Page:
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SC issues notices over Section 66A of IT Act

Maharashtra, West Bengal, Delhi, Puducherry to respond within four weeks to PIL seeking amendment
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First Published: Fri, Nov 30 2012. 01 16 PM IST
Just before the Supreme Court was to hear the PIL seeking an amendment to the law, the government on Thursday tweaked it to make it tougher for citizens to be arrested for online comments that are deemed offensive. Photo: Ramesh Pathania/Mint
Just before the Supreme Court was to hear the PIL seeking an amendment to the law, the government on Thursday tweaked it to make it tougher for citizens to be arrested for online comments that are deemed offensive. Photo: Ramesh Pathania/Mint
Updated: Fri, Nov 30 2012. 11 41 PM IST
New Delhi: Chief Justice of India Altamas Kabir on Friday asked three central ministries, the states of Maharashtra, West Bengal and Delhi and the Union Territory of Puducherry on Friday to respond within four weeks to a public interest petition (PIL) seeking an amendment to the controversial Section 66A of the Information Technology (IT) Act.
Attorney general Goolam E. Vahanvati, while defending the need for Section 66A, said that the recent arrests in Puducherry and Mumbai for messages on social networks were an abuse of the law. The matter will be next heard six weeks from now. The three ministries that have been asked to respond are law and justice; communications and information technology; and home.
Kabir also asked the Maharashtra government to explain why the two girls in Palghar near Mumbai were arrested last week for criticizing on Facebook the shutdown in the city for Shiv Sena chief Bal Thackeray’s funeral.
The PIL against Section 66A has been filed by 21-year-old student Shreya Singhal. “This sends out a very strong message in support of our petition,” said Manali Singhal, mother of Shreya.
Just before the Supreme Court was to hear the PIL seeking an amendment to the law, the government on Thursday tweaked it to make it tougher for citizens to be arrested for online comments that are deemed offensive after the recent arrests came in for heavy criticism by Internet activists, the media and other groups.
Complaints under the Section 66A of the IT Act, which criminalizes “causing annoyance or inconvenience” online or electronically, can be registered only with the permission of an officer of or above the rank of deputy commissioner of police, and inspector general in metro cities, said a senior government official.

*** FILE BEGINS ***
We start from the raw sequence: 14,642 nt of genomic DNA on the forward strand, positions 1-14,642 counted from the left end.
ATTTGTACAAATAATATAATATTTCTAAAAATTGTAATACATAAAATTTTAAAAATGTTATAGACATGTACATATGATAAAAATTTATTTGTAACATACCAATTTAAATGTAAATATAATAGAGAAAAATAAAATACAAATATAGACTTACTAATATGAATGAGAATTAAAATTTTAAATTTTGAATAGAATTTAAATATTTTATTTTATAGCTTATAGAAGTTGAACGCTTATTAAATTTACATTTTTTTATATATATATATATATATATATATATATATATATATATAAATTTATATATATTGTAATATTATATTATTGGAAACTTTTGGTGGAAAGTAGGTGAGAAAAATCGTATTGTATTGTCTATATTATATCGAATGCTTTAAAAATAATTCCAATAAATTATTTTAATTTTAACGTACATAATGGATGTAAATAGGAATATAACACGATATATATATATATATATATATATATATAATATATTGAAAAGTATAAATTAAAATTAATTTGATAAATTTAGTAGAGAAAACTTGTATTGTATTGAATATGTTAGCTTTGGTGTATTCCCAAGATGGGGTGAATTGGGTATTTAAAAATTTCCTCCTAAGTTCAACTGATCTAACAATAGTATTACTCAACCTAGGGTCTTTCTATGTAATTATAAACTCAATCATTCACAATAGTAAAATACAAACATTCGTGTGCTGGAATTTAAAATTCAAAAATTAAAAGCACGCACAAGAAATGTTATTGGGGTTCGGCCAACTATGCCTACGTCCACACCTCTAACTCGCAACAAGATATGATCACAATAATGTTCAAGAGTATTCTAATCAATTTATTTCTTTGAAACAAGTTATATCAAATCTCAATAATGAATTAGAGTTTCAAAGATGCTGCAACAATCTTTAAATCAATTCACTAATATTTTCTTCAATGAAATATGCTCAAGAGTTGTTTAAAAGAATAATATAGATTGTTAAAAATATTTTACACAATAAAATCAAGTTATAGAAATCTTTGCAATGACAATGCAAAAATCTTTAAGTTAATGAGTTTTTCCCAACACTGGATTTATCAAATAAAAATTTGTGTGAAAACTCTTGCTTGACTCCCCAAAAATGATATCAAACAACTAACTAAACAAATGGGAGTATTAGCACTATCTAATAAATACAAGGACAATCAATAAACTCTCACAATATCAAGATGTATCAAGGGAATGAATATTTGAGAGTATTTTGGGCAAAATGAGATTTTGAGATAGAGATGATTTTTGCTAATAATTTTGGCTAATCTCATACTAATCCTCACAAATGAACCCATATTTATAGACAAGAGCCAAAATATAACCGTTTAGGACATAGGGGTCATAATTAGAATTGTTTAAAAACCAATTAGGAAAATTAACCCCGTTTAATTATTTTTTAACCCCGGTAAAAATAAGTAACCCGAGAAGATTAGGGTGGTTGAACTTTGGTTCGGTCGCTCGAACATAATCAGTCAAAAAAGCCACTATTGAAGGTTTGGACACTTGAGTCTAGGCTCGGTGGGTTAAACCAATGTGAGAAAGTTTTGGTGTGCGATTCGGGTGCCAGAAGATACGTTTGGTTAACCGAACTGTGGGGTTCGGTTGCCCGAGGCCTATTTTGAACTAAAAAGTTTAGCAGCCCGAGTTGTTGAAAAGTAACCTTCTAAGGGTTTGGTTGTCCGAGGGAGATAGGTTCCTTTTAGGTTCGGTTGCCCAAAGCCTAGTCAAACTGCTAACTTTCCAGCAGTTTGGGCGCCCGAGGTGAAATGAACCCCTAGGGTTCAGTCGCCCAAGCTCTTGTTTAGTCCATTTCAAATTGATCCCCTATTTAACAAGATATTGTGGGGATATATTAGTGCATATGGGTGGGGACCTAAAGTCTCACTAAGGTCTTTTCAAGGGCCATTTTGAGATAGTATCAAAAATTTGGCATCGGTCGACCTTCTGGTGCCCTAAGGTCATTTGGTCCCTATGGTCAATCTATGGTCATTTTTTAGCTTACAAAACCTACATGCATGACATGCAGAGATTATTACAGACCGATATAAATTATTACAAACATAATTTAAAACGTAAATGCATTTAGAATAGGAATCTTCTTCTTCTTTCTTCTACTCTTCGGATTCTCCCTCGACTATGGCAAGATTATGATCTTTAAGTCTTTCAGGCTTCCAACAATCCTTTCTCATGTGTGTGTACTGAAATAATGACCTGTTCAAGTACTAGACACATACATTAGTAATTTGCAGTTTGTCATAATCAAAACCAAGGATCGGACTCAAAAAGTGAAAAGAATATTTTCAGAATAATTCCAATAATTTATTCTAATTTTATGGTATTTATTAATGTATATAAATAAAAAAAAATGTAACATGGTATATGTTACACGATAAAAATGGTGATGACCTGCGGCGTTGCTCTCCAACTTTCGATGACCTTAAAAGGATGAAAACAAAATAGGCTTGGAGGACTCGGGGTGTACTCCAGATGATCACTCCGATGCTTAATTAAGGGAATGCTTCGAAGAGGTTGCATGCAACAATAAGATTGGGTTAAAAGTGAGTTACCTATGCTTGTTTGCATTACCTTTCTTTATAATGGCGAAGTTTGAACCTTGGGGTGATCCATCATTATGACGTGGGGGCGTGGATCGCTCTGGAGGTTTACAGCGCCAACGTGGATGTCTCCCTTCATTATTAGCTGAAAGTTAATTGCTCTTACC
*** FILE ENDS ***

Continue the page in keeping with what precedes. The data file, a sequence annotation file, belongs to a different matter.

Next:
The government, however, has not amended the terms in the section that are said to be vague and subject to interpretation.
Lawyer Mukul Rohatgi, who represented the petitioner, requested the court to give an interim order so that arrests under the section are made only with the permission of a senior police officer. According to one of the lawyers working on the team representing Singhal, a court order is needed as police is a state subject and the Centre can’t issue a guideline in this regard. The lawyer declined to be identified.
According to people present at the meeting of the cyber regulatory advisory committee on Thursday, the Union government will issue guidelines to states with respect to the compliance of the new enforcement rules soon. The people didn’t want to be named. An official said the move was not related to the case.
Earlier in November, a businessman in Puducherry was arrested for comments made on Twitter against finance minister P. Chidambaram’s son Karti Chidambaram.
Pranesh Prakash, policy director at the Centre for Internet and Society think tank, said that while the change in the law is a step in the right direction and will eliminate a lot of frivolous complaints, more needs to be done to make the legislation specific.